Growth Targets Look Unlikely
"While many people may be disappointed with the Reserve Bank's decision to raise interest rates today, Dr Brash has taken the only option he can," says National's Finance spokesman David Carter.
Mr Carter says Don Brash increased the Official Cash Rate because he is concerned about the economy's capacity to grow without generating inflation.
"Dr Brash will be accused of jumping on the brakes too early, but in reality he had no option. He is actually taking his foot off the accelerator to prevent any breach of at the top end of the 0-3 per cent inflation band."
Mr Carter says the interest rate increase is a reminder to the Government about the effects of its economic policy.
"Sound policy is all about building the capacity for the economy to grow at a faster rate without generating inflation.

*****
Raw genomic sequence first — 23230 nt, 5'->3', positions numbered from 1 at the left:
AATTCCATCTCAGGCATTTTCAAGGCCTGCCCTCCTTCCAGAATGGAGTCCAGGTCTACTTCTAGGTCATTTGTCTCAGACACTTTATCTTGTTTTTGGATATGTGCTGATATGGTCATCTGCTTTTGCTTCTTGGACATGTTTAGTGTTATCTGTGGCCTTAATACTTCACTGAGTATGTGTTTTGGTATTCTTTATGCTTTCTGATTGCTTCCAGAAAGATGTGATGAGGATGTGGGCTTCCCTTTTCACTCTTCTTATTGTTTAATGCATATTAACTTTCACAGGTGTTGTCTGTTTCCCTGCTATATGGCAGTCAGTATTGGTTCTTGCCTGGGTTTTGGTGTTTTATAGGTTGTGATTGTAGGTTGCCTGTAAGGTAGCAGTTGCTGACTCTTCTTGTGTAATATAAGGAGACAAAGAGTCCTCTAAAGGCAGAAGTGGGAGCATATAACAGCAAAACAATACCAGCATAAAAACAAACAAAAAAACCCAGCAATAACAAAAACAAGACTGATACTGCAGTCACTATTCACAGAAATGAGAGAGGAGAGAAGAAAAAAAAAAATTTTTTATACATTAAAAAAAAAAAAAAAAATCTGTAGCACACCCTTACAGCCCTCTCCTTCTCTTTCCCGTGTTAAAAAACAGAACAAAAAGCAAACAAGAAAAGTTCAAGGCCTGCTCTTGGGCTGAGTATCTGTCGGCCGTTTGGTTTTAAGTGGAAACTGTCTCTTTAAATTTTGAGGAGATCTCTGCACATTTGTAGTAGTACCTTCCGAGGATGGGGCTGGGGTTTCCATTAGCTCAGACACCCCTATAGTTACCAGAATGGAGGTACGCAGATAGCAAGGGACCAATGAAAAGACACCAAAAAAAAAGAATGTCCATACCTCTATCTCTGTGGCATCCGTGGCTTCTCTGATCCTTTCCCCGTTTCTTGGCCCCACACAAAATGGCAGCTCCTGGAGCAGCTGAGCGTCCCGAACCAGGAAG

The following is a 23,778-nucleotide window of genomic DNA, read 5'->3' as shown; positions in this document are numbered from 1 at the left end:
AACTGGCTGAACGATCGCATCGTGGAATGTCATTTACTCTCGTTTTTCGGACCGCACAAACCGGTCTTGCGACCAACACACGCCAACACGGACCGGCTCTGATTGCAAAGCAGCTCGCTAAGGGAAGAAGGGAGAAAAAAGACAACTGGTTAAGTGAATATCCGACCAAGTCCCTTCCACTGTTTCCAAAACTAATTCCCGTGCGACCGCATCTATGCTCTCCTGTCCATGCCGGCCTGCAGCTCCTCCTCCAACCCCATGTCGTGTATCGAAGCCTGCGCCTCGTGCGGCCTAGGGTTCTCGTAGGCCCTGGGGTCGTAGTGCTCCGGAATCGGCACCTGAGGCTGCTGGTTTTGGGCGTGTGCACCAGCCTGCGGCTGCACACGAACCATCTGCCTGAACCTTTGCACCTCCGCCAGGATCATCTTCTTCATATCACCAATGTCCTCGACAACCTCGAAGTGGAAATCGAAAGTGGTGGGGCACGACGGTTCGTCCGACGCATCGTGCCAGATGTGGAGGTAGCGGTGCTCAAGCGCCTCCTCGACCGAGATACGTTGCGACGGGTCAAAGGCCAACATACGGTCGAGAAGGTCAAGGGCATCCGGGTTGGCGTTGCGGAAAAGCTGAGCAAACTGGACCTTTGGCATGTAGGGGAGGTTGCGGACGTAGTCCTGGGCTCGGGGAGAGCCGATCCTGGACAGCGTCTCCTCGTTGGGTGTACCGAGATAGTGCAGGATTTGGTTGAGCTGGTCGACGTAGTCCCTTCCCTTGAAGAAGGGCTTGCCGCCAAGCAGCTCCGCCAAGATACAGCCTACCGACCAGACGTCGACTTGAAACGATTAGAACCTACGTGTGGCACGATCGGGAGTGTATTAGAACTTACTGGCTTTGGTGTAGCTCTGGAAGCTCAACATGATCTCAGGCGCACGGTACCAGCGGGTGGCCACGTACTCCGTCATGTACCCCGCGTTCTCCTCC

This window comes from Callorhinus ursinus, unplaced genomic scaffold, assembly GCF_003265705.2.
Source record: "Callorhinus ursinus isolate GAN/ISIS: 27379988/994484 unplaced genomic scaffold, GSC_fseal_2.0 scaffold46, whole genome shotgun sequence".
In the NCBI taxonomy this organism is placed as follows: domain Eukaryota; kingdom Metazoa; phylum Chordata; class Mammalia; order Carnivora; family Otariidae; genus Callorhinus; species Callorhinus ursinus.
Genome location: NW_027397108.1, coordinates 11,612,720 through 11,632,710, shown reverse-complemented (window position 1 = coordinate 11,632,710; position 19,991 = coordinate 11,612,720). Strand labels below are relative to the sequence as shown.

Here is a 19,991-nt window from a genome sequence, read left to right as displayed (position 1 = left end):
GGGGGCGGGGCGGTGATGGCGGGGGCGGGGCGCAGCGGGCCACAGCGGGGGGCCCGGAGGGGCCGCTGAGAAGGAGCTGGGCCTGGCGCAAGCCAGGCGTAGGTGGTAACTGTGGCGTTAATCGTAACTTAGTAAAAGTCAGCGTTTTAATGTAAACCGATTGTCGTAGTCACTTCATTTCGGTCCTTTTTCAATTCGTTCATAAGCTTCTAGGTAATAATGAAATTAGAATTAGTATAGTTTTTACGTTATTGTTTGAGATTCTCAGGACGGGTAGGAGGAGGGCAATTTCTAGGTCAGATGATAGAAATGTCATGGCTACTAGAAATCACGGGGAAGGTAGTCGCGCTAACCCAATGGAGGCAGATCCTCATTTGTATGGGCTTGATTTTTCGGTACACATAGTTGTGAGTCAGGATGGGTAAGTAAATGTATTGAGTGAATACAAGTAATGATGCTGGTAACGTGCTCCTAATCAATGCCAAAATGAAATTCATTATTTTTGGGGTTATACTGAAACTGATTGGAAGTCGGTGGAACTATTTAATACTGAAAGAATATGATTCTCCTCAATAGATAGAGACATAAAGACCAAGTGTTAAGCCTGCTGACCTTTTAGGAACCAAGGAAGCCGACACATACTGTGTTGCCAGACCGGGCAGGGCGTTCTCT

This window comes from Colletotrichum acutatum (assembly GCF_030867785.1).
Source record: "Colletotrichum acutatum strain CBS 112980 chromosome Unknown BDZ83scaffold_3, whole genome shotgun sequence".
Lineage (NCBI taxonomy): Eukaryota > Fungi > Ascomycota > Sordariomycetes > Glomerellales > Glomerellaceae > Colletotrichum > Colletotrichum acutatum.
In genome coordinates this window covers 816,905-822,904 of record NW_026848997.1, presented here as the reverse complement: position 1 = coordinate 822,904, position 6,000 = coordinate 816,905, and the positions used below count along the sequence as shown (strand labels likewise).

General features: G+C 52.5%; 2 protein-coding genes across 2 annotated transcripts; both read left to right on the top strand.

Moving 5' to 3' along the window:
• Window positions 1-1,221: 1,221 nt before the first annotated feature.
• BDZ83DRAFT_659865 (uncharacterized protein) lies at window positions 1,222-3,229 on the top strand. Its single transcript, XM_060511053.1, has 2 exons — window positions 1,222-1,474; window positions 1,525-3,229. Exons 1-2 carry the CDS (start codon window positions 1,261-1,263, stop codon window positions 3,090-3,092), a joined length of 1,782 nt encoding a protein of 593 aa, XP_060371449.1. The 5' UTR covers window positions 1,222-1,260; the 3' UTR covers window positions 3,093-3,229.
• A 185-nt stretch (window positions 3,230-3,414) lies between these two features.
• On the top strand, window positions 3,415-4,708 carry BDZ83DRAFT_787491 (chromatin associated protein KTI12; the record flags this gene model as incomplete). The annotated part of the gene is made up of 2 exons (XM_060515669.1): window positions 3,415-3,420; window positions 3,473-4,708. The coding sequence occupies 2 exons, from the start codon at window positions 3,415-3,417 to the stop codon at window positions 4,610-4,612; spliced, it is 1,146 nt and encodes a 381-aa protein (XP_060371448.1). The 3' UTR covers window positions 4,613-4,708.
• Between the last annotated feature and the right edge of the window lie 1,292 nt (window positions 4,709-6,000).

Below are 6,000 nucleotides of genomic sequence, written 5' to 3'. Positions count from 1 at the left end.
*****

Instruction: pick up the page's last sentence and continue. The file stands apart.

"Government must implement polices that support growth not lean against it. In particular, this means removing roadblocks to growth and ensuring we have a skilled workforce that wants to stay in New Zealand.
"I was most concerned to hear Dr Brash tell the Finance and Expenditure Committee this morning that there is 'no tangible evidence that we can achieve 4 per cent growth'.
"This comment adds to my growing unease about forecasts for labour productivity which are only predicted to rise by 0.75 per cent in 2003 and 0.25 per cent in 2004.
"These numbers aren't anywhere near the sort of performance required to lift New Zealand's economy back into the top half of the OECD," Mr Carter concluded.